Kit preview of Collect-Aire X-24B Lifting Body.

Starship Modeler - The complete information source for modelers who build sci-fi, fantasy and real space subjects


Collect-Aire X-24B Lifting Body Preview


By John Lester - images & text © 2002

Scale: 1/48 - about 9 3/8"/ 23.8cm long when built
Parts: 32 resin, 2 vacuformed (canopies), 13 metal
Instructions: 6 pages; 2 exploded diagrams for assembly, two pages of profiles for painting/marking, one page history
Decals: Waterslide, printed by Scale-Master; markings for operational schemes
Molding Quality: 8 - some minor flash and bubbles, but nothing not easily fixed
Detail: 8 - finely engraved panel detail, some interior detailing
Accuracy: 9+ From all I can tell, it's spot-on.
MSRP: $79.95 USD (~$123.62 CAN/ 84.61 EUR) available from Collect-Aire
Overall Rating: 8 - Decent kit of a unique subject

[Box art]

The Martin-Marietta X-24A/B aircraft was one of three manned lifting body aircraft built to stuydy the concept of maneuverable re-entry spacecraft. The program pioneered the way for the Space Shuttle.

[Click to enlarge]

^ The two-part fuselage is shell cast and comes taped together, helping to prevent breakage

[Click to enlarge]

^ Some cockpit detail is molded in to the sidewalls

Image: Detail parts

[Decals]

^ Decals are provided for three marking variations worn by the craft throughout it's career.
The X-24B was a rebuild of the X-24A; the original airframe was encapsuled in a new outer shell, and outer ailerons an a new nose gear were added.

After launching from a B-52 mothership at 40,000-45,000 ft (13,300 - 15,000m), the pilot would ignite the craft's rocket to gain speed and altitude, after which it became a glider. Six different pilots made 30 flights, totaling 4 hours flight time, between August 1, 1973 and Nover 26, 1975. The X-24B now resides at the U.S. Air Force Museum in Dayton, Ohio.

What You Get

Inside the sturdy box are 32 resin parts plus metal and vacuform bits. The fuselage is in two pieces, taped together, with the rest of the resin and metal parts sealed in small baggies. Also included is a brief assembly/painting guide and a sheet of waterslide decals.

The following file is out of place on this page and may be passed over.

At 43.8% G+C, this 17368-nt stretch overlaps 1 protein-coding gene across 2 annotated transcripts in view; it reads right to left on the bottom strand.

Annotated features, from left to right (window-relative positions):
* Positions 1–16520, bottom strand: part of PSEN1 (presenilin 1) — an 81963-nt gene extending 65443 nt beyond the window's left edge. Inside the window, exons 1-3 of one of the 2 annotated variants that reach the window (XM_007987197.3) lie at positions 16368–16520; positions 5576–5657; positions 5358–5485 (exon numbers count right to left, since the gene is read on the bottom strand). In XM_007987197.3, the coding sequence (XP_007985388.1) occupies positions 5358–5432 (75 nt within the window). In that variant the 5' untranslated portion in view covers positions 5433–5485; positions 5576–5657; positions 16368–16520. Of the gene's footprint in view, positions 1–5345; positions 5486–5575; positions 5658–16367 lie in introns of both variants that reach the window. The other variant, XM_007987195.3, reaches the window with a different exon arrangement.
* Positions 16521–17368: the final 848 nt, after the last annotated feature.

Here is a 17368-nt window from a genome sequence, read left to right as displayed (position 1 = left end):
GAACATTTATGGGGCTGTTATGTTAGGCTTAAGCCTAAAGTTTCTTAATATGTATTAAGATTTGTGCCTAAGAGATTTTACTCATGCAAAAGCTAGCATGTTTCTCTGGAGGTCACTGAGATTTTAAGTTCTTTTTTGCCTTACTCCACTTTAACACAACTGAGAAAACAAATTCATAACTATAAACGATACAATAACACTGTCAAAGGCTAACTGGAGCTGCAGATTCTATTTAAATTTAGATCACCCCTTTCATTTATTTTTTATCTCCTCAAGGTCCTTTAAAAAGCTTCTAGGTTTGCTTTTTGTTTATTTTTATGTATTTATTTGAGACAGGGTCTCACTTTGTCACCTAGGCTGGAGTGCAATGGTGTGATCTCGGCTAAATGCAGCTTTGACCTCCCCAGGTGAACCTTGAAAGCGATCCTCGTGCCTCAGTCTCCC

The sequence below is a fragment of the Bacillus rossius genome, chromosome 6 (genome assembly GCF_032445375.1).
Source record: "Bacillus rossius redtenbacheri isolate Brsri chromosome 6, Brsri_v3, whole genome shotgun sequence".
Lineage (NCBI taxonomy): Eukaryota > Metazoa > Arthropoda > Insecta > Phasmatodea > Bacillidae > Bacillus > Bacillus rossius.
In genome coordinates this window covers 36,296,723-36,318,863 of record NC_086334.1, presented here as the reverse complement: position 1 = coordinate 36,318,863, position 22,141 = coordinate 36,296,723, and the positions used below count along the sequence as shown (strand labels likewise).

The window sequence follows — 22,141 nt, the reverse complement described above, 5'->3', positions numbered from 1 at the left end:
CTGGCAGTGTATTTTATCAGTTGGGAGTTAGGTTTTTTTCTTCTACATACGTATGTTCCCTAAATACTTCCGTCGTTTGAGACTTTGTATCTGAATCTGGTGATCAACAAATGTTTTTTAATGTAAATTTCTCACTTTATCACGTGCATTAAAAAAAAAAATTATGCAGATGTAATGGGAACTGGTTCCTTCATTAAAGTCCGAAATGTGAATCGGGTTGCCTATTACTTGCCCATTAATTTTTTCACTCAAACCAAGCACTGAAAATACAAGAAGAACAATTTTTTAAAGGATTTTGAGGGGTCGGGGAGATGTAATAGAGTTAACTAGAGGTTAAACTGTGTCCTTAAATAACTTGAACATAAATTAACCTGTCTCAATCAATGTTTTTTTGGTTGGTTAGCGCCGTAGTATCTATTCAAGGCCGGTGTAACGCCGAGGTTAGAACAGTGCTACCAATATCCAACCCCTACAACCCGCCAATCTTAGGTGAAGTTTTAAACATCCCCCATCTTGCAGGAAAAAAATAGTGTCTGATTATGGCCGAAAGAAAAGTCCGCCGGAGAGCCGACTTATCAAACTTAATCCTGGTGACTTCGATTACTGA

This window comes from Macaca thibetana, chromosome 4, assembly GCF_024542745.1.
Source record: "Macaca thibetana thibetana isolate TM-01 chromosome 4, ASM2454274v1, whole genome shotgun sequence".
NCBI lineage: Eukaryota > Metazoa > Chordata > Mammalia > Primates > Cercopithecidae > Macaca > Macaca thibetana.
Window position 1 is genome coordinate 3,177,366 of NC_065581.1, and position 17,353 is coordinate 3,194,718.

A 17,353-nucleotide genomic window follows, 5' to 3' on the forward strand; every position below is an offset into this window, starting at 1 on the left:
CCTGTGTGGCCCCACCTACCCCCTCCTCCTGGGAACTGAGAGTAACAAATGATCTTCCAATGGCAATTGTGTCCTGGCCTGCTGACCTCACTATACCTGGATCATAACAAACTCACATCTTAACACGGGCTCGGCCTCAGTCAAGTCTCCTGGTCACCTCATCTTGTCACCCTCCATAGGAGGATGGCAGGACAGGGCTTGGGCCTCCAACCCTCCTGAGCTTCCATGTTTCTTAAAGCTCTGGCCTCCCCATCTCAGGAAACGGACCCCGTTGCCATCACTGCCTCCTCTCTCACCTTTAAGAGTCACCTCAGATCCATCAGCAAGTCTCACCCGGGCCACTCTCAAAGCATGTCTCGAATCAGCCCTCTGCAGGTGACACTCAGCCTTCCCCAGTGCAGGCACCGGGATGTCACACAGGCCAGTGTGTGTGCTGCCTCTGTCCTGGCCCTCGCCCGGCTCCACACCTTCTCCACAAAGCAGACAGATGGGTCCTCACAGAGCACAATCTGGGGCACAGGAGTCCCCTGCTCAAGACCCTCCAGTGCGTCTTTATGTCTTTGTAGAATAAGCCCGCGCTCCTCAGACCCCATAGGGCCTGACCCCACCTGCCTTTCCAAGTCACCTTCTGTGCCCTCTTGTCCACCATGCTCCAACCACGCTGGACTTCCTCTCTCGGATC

The resin parts are cast in a hard, tan resin familiar to anyone who has bought a Collect-Aire kit. There are few defects (bubbles, pinholes, etc.) and very little flash. Detail consists primarly of finely scrived panel lines, with some raised bits in the gear wells and cockpit. The metal parts are well cast and none of mine were bent or warped. The vacuform canopies (a spare is provided - thank you!) are thin, distortion free, and clear -- though polishing and/or a dip in Future will greatly enhance them.

Collect-Aire has several sources of masters, and the quality of those masters can vary between extremely good and disappointing (the XP-67 comes to mind here). This kit falls towards the "good" end of the scale. The engraved detailing is consistent in width and depth, and there are no over-runs or other goofs that I can see. The surface of the major pieces is consistently smooth, a major plus since this aircraft was natural metal or gloss white.

The assembly/paint guide is brief, but adequate.

Two exploded diagrams show where the parts go. Two more pages briefly explain exterior colors for three variations in finish (actually four, but one was never used in flight and decals are not provided for it). No information is provided for cockpit, wheelwell, or rocket motor colors. There's also a note that there were minor variations in markings throughout the program, so research will be critical. Fortunately, there are a number of photographic references on-line at various NASA and Air Force websites.

Decals are printed by Scale-Master. They've had their own ups and downs in quality over the years; this sheet also appears to be one of their better efforts. Everything is perfectly registered, images are sharp and colors are vibrant. I forsee no problems using them.

Assembly and Finish

Building this doesn't look to be too difficult. Dry-fitting the major components shows few surprises. Properly aligning the cockpit inside the fuselage will probably be the toughest part, and that just calls for patience and careful test fitting. I'll polish the entire exterior with an automotive finishing kit and then jeweler's rouge before painting, to make sure the surfaces are properly prepaired for the gloss white/ natural metal finish.

Conclusions

This looks like another good kit from Collect-Aire - a bit pricey, but that's what you get with low-volume production runs of esoteric kits. Recommended to those with the interest and some experience working with resin.


Many thanks to my wallet for providing the review sample. Manufacturers and retailers, interested in getting your wares reviewed and publicized on a site averaging 2000+ readers a day? Contact us!

Read other reader's reviews of this kit      Submit your own review of this kit

Go back up | Real Space Index | Starship Modeler Home | Site Map | Feedback

This page copyright © 2002 Starship Modeler™. Last updated on 14 June 2002.